It seems that the viney honeysuckles are always blooming on the banks of Clay at graduation time. Its yellow and white flowers, and sweet, unforgettable scent, still brings back memories of my own high school graduation. Although it has been 64 years since I stepped up and received my diploma, poignant memories flow through the recesses of my mind of that long ago time. There are shadowy images of young people of the past who populate my mind and live again in their youth.
Some of them are gone, and tears mark their memory (good-bye Owen, good-bye Hazel Lou, and many others.) We, who are left of that graduating class, with gray hair and infirm bodies, are traveling that same path toward eternity. Some of us, with canes, walkers and wheelchairs, are inexorably going down the valley one by one.
Does this sound depressing? It is life and we are all mortal. So what is the answer? We can turn to the Bible for all the answers we seek. In Psalms 90-10, we read, “The days of our years are threescore years and ten; and if by reason of strength they be fourscore years, yet is their strength labor and sorrow; for it is soon cut off, and we fly away.”
Then it goes on to say in verse 12, “So teach us to number our days, that we may apply our hearts unto wisdom.” (The entire chapter of Psalms 90 is excellent instruction.) We need to learn to redeem the time-in other words, spend our remaining days wisely. Count them out, as a miser would count his gold, one at a time and get the most good out of them. Then we can walk upright before God and do His will, and when our end cometh, we have the promise of eternal life. Sometimes I get anxious (as my Cousin Katie says) to see what is on the other side of the door. We don’t have to fear death. My years are playing out, and yet another generation takes my place.
Our first great-grandchild is graduating from high school this year. Morgan Lorena Bragg, daughter of Joshua and Regina Bragg, will march up to the podium and receive her diploma. My, how the years have passed! It seems such a short time ago that this little pink-cheeked baby made her entrance into the world. We’ve seen our own six children go through this ceremony, as well as most of our 22 grandchildren, and now we are starting on the great-grands.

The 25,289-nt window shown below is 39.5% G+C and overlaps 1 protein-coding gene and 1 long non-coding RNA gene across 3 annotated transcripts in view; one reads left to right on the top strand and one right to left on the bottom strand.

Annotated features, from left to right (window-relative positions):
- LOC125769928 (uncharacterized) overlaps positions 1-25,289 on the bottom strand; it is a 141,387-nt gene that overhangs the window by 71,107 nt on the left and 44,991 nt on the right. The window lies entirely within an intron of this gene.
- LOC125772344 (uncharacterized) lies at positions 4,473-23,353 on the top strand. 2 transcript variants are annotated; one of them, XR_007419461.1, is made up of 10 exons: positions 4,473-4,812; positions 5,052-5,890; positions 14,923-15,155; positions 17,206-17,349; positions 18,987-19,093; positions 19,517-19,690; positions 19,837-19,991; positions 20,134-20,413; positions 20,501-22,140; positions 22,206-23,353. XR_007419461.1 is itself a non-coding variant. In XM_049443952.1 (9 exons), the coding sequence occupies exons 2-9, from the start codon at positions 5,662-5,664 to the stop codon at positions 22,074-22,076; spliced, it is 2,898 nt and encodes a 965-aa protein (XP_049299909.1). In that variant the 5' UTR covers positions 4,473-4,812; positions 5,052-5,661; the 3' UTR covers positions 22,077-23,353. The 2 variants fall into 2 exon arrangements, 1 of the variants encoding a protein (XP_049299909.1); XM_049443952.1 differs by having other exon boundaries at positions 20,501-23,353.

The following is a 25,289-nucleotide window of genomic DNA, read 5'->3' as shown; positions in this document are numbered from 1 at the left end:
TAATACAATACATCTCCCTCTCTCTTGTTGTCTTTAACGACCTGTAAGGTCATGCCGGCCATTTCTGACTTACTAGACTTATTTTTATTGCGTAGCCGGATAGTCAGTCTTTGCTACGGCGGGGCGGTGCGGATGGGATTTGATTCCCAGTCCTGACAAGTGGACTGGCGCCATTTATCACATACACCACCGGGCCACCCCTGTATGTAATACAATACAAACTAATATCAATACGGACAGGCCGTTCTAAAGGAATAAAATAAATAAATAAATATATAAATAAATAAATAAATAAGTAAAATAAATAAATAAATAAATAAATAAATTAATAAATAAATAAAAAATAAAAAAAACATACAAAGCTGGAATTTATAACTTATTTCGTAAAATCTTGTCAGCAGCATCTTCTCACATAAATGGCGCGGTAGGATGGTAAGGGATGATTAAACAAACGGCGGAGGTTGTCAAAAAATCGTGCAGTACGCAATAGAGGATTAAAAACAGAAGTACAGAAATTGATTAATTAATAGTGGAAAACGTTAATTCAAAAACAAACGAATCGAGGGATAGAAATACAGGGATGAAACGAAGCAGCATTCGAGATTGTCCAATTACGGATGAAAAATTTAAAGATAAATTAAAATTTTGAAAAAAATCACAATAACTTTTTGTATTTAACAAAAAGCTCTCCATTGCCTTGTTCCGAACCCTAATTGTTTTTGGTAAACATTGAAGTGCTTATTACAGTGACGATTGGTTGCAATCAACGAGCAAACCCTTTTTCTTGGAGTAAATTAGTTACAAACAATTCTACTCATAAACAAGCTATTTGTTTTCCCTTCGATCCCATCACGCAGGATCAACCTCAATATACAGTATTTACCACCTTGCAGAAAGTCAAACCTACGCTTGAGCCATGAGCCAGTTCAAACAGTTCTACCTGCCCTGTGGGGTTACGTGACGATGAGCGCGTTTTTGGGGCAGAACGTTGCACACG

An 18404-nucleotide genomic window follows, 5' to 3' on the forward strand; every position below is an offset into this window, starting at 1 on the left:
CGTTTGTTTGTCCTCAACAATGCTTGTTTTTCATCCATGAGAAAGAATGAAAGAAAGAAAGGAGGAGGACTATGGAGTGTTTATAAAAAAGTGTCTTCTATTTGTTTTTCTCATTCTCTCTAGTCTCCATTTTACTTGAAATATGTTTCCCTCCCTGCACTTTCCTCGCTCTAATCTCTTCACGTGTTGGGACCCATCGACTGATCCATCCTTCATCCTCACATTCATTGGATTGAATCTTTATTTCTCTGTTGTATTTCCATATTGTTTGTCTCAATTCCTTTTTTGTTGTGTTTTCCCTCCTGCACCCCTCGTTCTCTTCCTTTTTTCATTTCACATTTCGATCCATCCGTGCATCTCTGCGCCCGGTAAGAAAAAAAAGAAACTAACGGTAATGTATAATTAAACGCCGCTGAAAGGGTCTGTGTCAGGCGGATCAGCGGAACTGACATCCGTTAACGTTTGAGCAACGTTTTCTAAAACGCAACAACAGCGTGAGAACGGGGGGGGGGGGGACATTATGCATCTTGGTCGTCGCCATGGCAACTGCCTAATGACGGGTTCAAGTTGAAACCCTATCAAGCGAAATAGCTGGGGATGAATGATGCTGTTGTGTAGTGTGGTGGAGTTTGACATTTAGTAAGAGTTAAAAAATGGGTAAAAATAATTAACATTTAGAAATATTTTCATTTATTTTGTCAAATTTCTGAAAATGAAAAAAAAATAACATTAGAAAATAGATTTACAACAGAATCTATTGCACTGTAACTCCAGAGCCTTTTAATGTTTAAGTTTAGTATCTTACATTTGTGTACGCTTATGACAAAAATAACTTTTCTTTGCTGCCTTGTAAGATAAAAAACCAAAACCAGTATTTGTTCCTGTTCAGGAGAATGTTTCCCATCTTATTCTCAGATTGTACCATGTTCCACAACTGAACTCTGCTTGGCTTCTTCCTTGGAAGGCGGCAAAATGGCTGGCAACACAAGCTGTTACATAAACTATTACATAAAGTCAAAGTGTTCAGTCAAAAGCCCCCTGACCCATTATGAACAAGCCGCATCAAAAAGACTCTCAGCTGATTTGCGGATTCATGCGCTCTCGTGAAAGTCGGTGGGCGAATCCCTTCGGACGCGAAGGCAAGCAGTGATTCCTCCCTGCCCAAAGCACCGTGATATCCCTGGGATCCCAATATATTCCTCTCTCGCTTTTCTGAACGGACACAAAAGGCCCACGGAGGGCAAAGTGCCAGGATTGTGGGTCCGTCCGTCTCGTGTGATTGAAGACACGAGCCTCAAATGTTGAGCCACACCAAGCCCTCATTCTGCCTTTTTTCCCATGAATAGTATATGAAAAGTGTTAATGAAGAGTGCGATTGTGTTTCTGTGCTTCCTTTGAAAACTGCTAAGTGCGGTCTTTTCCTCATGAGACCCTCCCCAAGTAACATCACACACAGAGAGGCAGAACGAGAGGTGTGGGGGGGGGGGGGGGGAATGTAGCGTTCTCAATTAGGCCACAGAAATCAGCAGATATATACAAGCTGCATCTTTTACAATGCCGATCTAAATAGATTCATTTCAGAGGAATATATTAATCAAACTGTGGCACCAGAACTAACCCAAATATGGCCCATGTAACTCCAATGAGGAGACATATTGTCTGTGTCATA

The only advice I have for Morgan and the other young graduates is found in Ecclesiastes 12-1. “Remember now thy Creator in the days of thy youth, while the evil days come not, nor the years draw nigh, when thou shalt say, I have no pleasure in them.” This is an oft-quoted scripture, but so true. I was once young like you, and now I am old, so quickly.
It has been an unusual spring, to say the least. May days float by on the wings of a restless wind that keeps blowing through the greening hills, scattering dandelion fluff and dogwood petals. Non-ending showers of rain fall upon hill and valley alike, and sunny days have been few and far between. It has been a hassle to try to get the garden planted between rains. May has showed us some typical March weather with cold, blowy days interspersed with some sunshine and high-flying clouds.